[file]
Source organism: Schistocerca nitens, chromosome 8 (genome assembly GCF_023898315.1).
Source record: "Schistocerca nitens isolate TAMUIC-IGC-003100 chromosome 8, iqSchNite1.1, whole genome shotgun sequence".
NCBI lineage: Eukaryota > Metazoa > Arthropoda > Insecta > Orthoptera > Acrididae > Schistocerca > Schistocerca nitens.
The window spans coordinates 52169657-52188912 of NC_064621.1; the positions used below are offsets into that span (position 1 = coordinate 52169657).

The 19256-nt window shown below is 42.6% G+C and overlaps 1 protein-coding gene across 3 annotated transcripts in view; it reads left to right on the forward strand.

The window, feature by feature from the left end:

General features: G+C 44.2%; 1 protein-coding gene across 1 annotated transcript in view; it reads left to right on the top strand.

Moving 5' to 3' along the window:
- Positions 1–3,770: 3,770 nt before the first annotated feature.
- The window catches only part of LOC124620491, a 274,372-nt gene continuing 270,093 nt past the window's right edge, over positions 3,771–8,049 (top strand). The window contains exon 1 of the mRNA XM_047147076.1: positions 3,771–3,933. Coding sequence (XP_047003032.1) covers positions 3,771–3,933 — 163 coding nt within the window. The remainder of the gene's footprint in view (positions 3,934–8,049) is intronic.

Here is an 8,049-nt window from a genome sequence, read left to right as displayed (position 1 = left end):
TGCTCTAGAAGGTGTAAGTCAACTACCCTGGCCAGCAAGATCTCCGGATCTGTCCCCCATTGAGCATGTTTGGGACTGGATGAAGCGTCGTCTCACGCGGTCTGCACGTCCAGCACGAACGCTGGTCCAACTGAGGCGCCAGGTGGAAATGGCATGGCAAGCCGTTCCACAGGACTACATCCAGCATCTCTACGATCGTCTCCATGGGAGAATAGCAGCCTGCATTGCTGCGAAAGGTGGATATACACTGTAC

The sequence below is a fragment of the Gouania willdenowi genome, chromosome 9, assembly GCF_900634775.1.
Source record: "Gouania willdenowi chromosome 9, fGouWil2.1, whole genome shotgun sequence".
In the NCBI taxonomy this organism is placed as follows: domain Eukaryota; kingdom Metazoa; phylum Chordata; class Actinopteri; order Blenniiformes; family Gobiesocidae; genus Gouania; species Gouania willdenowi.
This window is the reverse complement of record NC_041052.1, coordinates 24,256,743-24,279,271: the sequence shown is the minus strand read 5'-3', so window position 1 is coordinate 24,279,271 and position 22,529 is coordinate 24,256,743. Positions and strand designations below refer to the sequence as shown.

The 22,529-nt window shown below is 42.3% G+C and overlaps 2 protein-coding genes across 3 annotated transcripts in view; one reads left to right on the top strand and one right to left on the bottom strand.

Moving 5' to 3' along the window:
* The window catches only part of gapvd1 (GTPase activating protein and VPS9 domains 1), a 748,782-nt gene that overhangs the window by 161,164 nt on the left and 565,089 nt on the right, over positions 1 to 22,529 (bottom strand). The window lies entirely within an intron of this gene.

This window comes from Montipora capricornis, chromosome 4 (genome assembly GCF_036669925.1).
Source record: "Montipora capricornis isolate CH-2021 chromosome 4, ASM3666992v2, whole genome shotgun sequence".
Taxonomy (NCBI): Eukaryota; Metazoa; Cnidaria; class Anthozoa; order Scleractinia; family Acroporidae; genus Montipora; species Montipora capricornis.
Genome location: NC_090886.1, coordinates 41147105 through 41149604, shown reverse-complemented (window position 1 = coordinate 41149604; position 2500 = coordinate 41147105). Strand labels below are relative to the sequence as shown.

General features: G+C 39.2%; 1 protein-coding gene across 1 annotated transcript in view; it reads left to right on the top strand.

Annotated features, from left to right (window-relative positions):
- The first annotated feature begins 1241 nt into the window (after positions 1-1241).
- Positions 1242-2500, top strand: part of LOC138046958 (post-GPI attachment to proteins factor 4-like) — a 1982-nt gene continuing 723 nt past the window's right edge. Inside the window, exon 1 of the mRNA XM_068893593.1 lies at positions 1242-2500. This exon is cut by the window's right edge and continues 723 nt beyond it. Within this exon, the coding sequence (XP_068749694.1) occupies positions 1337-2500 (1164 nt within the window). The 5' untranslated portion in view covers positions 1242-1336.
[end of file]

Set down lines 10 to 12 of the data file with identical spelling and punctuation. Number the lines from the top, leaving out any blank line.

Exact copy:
- The window catches only part of LOC124620491, a 274,372-nt gene continuing 270,093 nt past the window's right edge, over positions 3,771–8,049 (top strand). The window contains exon 1 of the mRNA XM_047147076.1: positions 3,771–3,933. Coding sequence (XP_047003032.1) covers positions 3,771–3,933 — 163 coding nt within the window. The remainder of the gene's footprint in view (positions 3,934–8,049) is intronic.

Here is an 8,049-nt window from a genome sequence, read left to right as displayed (position 1 = left end):
TGCTCTAGAAGGTGTAAGTCAACTACCCTGGCCAGCAAGATCTCCGGATCTGTCCCCCATTGAGCATGTTTGGGACTGGATGAAGCGTCGTCTCACGCGGTCTGCACGTCCAGCACGAACGCTGGTCCAACTGAGGCGCCAGGTGGAAATGGCATGGCAAGCCGTTCCACAGGACTACATCCAGCATCTCTACGATCGTCTCCATGGGAGAATAGCAGCCTGCATTGCTGCGAAAGGTGGATATACACTGTAC